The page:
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European tornadoes are real and their threat is underestimated

A tornado in the town of Sonnac, France, in September, 2015. Axel Guibourg/wikimedia, CC BY

European tornadoes are real and their threat is underestimated

It is often assumed that tornadoes do not occur in Europe and that they are a weather phenomena specific to the United States. But this is far from true. Not only do tornadoes strike in Europe – they do millions of pounds worth of damage, cause serious injuries and even lead to fatalities. Despite these facts they are still perceived as a curiosity and as a result their threat is underestimated.

Tornadoes have not always been overlooked in Europe and many natural philosophers and scientists have proposed theories about their formation and impact. Theories were proposed by Greek philosophers such as Aristotle in Meteorologica and Roman philosophers such as Seneca in Naturales Quaestiones. The systematic study of European tornadoes began in the 17th-century. Writing in 1694, the Italian astronomer and mathematician Geminiano Montanari analysed a tornado that occurred in the Veneto region of Italy in July 1686.

In fact, before the end of the World War II, European scientists and meteorologists led the research into tornadoes while in the United States the word “tornado” was banned by the Weather Bureau because the government was afraid of causing panic. But the situation changed in March 1948 when Air Force Captain Robert C. Miller and Major Ernest J. Fawbush issued the first US tornado forecast and, as a result, the United States began to surpass Europe in the study of twisters.

After 1950, the interest of European researchers and meteorologists declined, despite the occurrence of high-impact tornadoes. For example, in June 1967 six tornadoes resulted in 232 injuries and 15 fatalities in France, Belgium, and the Netherlands. There has also been regular less intense tornadoes doing damage throughout Europe, such as the ones that tore through several streets in north-west London in 2006 and Birmingham in 2005. Despite these incidents, there has still been a general lack of interest resulting in a lack of tornado databases which in turn lead to the threat being downplayed.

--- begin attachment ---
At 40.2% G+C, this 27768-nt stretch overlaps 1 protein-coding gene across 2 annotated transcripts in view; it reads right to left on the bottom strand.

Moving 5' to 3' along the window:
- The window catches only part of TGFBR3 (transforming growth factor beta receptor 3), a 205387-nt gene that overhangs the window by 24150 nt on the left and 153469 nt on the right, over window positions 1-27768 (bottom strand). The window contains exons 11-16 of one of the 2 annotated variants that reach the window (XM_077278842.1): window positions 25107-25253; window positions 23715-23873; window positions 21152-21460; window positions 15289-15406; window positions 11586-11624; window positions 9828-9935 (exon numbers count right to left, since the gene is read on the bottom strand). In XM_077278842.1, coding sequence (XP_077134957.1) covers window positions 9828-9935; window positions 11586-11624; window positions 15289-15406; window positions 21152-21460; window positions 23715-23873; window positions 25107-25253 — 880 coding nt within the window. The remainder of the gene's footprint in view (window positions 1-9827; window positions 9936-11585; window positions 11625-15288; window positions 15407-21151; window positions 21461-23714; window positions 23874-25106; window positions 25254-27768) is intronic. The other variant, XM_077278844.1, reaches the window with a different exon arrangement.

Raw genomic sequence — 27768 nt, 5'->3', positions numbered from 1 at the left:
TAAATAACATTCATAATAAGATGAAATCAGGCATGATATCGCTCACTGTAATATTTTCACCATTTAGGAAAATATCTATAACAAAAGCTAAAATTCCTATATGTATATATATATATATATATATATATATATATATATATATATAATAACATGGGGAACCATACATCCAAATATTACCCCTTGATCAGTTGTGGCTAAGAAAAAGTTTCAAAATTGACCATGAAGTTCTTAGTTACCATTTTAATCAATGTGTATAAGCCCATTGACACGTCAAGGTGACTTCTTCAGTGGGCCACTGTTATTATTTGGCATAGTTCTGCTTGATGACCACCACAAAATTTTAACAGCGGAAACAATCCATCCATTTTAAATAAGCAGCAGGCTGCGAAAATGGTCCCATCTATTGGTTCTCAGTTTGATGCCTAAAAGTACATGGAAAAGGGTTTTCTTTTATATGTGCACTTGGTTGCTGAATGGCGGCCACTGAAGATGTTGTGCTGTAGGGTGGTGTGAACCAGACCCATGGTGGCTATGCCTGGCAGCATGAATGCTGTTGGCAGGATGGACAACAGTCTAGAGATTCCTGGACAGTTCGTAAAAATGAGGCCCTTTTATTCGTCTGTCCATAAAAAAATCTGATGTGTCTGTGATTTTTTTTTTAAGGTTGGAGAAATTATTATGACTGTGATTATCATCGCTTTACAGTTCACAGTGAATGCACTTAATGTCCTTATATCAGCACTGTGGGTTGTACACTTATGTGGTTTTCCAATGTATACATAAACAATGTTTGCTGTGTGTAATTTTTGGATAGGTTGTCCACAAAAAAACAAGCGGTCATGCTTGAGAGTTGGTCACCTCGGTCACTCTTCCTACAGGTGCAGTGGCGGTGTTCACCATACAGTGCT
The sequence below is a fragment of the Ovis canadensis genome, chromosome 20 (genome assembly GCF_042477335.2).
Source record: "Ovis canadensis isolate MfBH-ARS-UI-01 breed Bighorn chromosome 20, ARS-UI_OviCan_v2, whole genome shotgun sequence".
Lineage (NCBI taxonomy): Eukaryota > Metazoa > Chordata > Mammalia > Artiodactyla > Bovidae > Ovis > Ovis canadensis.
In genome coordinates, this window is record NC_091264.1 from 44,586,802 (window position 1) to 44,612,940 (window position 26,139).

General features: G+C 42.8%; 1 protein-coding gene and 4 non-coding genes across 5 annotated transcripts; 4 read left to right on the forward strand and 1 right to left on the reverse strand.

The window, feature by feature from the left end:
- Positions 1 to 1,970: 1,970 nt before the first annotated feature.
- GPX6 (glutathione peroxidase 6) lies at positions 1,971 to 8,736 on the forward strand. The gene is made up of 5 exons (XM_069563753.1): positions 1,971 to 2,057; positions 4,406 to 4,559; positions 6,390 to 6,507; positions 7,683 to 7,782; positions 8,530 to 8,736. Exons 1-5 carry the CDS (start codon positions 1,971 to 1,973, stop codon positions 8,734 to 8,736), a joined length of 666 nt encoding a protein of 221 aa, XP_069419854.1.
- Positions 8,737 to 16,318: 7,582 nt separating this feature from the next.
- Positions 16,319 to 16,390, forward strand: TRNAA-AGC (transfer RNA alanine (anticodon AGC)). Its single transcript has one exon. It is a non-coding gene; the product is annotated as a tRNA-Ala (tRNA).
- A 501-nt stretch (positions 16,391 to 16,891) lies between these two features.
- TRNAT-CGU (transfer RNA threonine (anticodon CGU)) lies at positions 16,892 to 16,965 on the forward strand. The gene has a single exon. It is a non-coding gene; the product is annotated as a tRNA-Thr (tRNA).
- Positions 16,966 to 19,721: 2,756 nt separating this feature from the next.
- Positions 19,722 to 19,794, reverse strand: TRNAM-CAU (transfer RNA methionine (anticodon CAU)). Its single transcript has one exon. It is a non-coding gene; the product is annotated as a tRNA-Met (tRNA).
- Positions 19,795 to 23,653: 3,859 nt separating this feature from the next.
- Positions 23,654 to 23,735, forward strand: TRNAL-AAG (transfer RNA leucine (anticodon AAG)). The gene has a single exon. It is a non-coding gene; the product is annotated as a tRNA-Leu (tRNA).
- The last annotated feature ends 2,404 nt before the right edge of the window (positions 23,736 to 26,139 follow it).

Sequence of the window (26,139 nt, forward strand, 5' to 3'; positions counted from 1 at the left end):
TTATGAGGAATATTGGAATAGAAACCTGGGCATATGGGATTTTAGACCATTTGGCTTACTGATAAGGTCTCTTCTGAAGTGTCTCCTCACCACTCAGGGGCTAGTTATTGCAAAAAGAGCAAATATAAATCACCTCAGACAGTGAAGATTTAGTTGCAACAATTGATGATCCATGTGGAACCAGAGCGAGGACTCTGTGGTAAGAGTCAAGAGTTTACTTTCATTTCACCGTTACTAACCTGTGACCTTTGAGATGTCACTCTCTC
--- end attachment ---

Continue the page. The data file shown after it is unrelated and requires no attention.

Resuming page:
Over the last two years, my colleagues and I have tried to change the general public opinion – and even the opinion of some researchers and meteorologists – concerning European tornadoes. The aim is to show that tornadoes do occur in Europe, although their reported frequencies and intensities are lower compared with the United States.

Our research focused on developing a pan-European baseline climatology of tornadoes and waterspouts (a tornado over a body of water). We synthesised tornado and waterspout observations across Europe between 1800-2014 to understand the spatial and temporal distribution of these weather phenomena.

A tornado near Juebek, Germany, in June 2016. According to meteorologists, the twisters formed along a squall line that spanned an area between Hamburg and the west of Flensburg. EPA/STF

The synthesis was based on regional tornado sightings and articles published in peer-review journals for 30 European countries which contained 9,563 tornadoes and waterspout reports. These reports came mainly from western, southern and northern Europe, with just a few reports coming from Eastern Europe where databases were only developed after 1990.

Collaboration is key

We showed that tornadoes in Europe need to be taken more seriously. Between 1950 and 2015, European tornadoes resulted in 4,462 injuries, 316 fatalities and damages estimated at more than €1 billion. To increase awareness about tornadoes in Europe and to reduce their threat we believe that meteorological services across the continent, including researchers and the general public, need to collaborate more.

The threat can only be understood from a pan-European perspective. The tornado impact for individual countries will be perceived as low because European countries have relatively small areas and so the number of tornadoes will be low when compared with the impact in the US. A low impact will not justify the investment in the development of tornado databases and development of warning systems.

Locals inspect the aftermath of a tornado in Zelhem, Holland, in October 2014. EPA/VINCENT JANNINK

The contribution from the general public is essential. Unlike temperature records which are measured by thermometers, tornado records require the presence of an observer and the existence of a system for collecting the observations. Such systems to collect tornado reports have only been developed recently. Citizen science projects – such as the European Severe Weather Database were the general public can submit tornado reports which are then verified by meteorologist and researchers – are the most efficient way to develop a pan-European tornado database.

After being virtually ignored for more than 60 years, tornadoes in Europe are again a topic of research and discussion among academics and meteorologists. Despite the increased awareness of tornadoes, there is still more to learn about their spatial and temporal distribution and, maybe more important, about their impact.